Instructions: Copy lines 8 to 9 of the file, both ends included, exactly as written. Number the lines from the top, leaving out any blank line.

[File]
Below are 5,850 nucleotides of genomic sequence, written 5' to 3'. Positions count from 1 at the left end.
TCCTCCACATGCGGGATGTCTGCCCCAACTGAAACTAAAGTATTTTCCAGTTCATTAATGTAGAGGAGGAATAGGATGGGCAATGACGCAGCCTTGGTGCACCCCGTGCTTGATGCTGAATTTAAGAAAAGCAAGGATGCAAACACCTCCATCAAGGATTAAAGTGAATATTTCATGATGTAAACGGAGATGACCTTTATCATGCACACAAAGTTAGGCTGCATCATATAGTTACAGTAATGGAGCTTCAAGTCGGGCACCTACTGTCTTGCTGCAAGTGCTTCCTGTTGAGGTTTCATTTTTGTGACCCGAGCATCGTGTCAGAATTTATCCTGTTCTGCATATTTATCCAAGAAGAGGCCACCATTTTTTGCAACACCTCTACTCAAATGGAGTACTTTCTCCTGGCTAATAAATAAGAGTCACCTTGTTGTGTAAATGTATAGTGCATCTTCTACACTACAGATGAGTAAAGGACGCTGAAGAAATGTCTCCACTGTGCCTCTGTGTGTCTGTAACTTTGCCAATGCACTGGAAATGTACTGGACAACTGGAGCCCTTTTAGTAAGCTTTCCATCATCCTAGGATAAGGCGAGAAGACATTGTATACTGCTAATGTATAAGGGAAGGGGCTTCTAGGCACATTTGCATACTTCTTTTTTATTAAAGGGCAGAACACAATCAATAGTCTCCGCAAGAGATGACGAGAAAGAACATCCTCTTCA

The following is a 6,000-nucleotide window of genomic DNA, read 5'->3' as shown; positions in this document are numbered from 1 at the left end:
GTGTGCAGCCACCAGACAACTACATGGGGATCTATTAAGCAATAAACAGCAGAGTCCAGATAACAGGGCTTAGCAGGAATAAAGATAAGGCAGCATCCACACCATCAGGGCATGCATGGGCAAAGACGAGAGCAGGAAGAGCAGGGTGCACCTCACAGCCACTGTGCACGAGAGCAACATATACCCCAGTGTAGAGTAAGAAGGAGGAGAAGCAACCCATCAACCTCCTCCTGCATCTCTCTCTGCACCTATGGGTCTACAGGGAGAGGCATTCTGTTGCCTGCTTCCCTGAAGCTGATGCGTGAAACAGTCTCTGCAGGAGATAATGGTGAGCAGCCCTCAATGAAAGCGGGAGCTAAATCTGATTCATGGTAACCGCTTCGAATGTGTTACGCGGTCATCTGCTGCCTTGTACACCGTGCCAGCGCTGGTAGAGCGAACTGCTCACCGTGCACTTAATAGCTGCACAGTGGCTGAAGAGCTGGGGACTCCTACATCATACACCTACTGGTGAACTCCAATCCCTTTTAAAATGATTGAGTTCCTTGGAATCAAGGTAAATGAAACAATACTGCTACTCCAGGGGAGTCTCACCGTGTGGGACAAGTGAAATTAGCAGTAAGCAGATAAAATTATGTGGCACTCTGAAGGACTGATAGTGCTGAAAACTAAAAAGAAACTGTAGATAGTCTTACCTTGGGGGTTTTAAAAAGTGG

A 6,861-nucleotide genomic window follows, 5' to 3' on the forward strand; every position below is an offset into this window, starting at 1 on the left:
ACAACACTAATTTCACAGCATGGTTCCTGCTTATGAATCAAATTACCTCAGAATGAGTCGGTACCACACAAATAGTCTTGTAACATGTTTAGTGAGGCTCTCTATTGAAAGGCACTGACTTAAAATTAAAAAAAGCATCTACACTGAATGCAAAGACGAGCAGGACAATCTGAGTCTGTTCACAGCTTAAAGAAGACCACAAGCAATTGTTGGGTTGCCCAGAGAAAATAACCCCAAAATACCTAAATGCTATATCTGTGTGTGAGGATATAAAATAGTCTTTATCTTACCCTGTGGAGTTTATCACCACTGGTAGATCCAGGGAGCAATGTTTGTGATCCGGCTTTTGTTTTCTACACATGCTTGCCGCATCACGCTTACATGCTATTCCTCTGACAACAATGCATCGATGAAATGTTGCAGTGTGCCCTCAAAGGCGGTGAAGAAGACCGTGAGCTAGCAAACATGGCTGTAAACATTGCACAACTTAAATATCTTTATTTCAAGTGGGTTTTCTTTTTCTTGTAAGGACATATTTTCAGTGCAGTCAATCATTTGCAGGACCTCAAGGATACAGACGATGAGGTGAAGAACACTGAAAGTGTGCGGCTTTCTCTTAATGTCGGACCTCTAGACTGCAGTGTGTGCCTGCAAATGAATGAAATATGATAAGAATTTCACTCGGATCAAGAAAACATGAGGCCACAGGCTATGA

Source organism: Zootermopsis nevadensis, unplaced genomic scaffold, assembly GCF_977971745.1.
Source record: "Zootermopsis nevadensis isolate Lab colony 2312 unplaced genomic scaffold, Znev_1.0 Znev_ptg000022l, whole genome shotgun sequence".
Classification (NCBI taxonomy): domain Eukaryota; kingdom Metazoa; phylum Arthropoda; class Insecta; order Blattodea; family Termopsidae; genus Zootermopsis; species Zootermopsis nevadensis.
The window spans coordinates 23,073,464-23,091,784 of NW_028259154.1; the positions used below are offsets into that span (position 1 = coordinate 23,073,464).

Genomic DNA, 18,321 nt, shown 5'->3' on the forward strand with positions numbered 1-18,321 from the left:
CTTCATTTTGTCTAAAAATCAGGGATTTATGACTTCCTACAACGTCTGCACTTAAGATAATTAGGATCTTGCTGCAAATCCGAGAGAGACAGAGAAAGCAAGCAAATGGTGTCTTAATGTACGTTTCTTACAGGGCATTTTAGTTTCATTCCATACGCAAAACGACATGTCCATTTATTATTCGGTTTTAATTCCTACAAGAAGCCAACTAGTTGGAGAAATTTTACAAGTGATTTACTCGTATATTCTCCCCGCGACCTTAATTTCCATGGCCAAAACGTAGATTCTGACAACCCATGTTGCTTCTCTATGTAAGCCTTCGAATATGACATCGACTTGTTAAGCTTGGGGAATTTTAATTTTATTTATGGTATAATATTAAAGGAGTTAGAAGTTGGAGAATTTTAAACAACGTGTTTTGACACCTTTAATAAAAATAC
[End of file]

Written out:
Source record: "Zootermopsis nevadensis isolate Lab colony 2312 unplaced genomic scaffold, Znev_1.0 Znev_ptg000022l, whole genome shotgun sequence".
Classification (NCBI taxonomy): domain Eukaryota; kingdom Metazoa; phylum Arthropoda; class Insecta; order Blattodea; family Termopsidae; genus Zootermopsis; species Zootermopsis nevadensis.